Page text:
Comms Vision 2019: Evolving networks and services economies in Digital Britain

The spread of digitalisation has plunged conventional business models into strategic revamp mode, and for the channel, the network revolution has become a moment of truth, according to BT Wholesale's Head of Professional Services Steve Blackshaw, who showed further proof that long-term business planning needs to be considered and actioned right now.

In his Comms Vision TED Talk Blackshaw focused on the future of global and UK networks, and how the all-IP network will enable resellers to create new services in the digital economy. He detailed the factors driving the move to all-IP and new service economies, and explored the business opportunities these create for ICT resellers in Digital Britain.

The good news is that there are macro trends to suggest network development is settling down to a predictable equilibrium. For the ICT channel, 5G, like any new technology, can only be defined by the business case and proposition that makes it real and substantive, and Blackshaw provided clarity on this. 5G is coming to life, and there are clear signs that Ultra-Reliable Low Latency Communications (URLLC) will catalyse the IoT.

Like 5G, new digital economies that will arise from Big Data merit meticulous attention. Also, Blackshaw showed how global telco consolidation – those OTT players with no interest in delivering local service provision – will create a boom in demand for managed services at a regional level.

Networks are exploding, so it should come as no surprise that traditional methods of building them, based on a traffic laden core and associated metro networks, will need to be reconsidered, along with a rethink of the future business opportunities for ICT providers. Chief among the action points is latency.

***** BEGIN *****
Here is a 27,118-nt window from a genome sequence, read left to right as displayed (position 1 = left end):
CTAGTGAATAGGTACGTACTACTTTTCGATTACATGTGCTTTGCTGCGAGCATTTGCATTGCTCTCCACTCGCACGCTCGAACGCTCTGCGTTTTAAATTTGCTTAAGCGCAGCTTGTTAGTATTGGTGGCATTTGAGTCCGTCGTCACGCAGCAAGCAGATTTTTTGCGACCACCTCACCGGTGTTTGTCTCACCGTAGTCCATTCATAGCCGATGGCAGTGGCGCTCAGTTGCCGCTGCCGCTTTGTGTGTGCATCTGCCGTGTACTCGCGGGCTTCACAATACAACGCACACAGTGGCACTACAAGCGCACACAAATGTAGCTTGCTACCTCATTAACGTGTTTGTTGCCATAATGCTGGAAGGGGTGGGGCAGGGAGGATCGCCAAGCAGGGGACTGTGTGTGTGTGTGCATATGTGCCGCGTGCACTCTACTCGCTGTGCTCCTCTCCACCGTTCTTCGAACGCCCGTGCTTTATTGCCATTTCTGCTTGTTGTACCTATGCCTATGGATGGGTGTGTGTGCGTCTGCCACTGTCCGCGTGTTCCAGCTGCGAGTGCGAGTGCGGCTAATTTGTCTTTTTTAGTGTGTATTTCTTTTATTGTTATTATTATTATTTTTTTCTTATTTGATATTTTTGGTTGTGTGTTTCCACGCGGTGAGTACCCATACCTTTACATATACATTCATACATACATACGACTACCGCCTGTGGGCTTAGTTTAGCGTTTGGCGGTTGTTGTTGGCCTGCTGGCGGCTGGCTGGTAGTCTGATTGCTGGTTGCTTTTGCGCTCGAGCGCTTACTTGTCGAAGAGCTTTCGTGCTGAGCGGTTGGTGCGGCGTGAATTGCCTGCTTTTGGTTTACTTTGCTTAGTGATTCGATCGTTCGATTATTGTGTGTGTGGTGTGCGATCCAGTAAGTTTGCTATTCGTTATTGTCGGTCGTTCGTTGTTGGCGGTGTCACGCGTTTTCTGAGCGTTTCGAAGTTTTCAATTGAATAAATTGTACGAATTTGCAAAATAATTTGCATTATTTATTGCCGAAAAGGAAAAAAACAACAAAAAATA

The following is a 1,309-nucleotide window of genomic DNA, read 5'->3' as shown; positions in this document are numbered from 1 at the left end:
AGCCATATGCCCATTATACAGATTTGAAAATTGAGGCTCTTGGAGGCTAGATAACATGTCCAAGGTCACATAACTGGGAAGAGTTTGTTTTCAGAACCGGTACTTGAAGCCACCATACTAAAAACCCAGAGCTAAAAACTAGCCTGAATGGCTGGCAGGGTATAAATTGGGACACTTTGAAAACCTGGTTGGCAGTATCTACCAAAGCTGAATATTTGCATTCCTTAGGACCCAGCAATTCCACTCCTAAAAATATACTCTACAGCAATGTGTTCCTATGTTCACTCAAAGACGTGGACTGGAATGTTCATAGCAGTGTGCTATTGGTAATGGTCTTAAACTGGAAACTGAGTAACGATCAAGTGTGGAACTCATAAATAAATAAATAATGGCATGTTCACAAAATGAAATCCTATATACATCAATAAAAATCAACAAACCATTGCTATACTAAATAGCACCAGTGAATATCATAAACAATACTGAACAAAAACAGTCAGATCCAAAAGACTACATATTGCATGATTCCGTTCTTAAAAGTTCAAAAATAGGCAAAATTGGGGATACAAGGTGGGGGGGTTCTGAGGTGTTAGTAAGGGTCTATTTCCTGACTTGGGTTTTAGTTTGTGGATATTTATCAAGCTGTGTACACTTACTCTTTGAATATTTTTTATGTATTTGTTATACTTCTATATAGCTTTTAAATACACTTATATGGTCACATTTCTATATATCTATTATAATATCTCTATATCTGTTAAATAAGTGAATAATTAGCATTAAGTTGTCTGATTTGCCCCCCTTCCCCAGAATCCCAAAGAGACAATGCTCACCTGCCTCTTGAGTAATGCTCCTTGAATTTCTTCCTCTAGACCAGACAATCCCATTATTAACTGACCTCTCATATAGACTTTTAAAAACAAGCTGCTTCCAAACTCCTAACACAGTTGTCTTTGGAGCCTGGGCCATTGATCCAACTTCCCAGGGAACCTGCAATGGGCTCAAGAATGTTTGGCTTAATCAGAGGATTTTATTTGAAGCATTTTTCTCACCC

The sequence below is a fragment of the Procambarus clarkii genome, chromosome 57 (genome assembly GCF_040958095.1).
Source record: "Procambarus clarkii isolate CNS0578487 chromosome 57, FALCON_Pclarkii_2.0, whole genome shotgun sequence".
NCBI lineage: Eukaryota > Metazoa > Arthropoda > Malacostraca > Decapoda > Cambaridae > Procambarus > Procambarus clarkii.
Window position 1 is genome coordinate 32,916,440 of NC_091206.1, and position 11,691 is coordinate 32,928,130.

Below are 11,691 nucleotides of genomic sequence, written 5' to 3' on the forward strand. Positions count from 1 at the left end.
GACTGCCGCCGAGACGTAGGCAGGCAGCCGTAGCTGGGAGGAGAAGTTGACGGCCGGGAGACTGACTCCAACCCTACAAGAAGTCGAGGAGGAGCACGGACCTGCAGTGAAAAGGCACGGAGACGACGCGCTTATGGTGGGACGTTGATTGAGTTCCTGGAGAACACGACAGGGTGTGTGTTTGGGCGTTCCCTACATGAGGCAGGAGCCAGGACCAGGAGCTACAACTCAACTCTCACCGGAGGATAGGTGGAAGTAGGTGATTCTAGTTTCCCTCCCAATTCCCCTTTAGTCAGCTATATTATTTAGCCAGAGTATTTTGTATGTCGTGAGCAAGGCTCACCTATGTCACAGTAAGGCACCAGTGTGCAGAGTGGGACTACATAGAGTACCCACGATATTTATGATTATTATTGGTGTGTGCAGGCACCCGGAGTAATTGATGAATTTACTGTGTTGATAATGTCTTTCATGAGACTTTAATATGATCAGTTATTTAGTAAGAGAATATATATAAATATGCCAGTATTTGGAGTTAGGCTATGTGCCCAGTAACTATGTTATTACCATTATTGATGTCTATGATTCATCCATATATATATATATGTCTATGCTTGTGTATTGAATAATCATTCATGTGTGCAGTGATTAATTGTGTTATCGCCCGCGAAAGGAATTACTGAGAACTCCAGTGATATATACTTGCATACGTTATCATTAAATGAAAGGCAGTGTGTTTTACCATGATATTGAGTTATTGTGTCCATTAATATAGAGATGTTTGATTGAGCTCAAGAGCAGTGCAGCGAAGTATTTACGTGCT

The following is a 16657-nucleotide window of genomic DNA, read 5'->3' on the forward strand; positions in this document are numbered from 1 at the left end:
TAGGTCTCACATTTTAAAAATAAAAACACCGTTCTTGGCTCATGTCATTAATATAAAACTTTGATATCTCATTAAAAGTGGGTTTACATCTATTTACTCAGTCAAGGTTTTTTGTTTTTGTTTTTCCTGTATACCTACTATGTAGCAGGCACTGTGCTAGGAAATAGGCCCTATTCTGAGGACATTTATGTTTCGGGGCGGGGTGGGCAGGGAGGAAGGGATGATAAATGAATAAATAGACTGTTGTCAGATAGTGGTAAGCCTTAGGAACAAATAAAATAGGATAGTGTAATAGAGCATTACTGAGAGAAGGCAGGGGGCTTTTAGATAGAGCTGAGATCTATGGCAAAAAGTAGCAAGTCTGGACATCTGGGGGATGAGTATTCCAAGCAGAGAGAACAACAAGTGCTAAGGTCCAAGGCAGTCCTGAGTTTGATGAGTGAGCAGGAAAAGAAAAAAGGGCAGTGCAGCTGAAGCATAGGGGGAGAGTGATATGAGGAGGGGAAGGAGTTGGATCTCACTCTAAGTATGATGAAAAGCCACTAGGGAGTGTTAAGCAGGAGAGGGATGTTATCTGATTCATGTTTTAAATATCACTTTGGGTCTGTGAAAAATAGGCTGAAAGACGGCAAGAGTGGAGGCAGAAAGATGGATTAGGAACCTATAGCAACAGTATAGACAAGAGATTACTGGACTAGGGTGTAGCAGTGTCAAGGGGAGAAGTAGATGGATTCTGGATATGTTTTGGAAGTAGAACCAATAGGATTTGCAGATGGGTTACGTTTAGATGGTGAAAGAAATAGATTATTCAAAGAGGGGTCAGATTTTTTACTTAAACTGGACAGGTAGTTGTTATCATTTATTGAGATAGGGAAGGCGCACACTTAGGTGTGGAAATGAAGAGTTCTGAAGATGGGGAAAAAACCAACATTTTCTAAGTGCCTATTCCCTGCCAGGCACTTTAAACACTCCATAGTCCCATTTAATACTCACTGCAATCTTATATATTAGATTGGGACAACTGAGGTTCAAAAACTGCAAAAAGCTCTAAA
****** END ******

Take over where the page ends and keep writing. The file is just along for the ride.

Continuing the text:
"We are digitising everything in the workplace and at home," stated Blackshaw. "We are starting to contextualise data and workflows, and enable automation at a time when the rates of technological change and adoption are accelerating. Most of the data that has ever run over the Internet has happened in the past five years. We are in an era of ultra HD streaming, and developments are accelerating incredibly. In all this, latency matters." 

For example, take the cloud assisted car. This is the concept of a car talking to the vehicle behind using on board compute. In the future the compute is likely to be removed from the car and put into the cloud, among the benefits is that less can go wrong in the car. Crucially, when using a 4G network connected to a metro network the data transfer could take 90 milliseconds, which is not good enough when travelling at 80mph. On the other hand, deploying a 5G network would reduce the latency to around nine milliseconds, thus rendering the scenario far more realistic as a use case. 

"Low latency must be built into the architecture and the compute moved towards the edge of the network," added Blackshaw. "We've started to do that, move content distribution and caching, for example, closer to the edge."

For the channel, all innovation will eventually be judged by the use cases that deliver margin. Therefore a key industry challenge is to discern true dawns from false ones – a dilemma that has long hung over the business case for the IoT. But a bright outlook is now in view.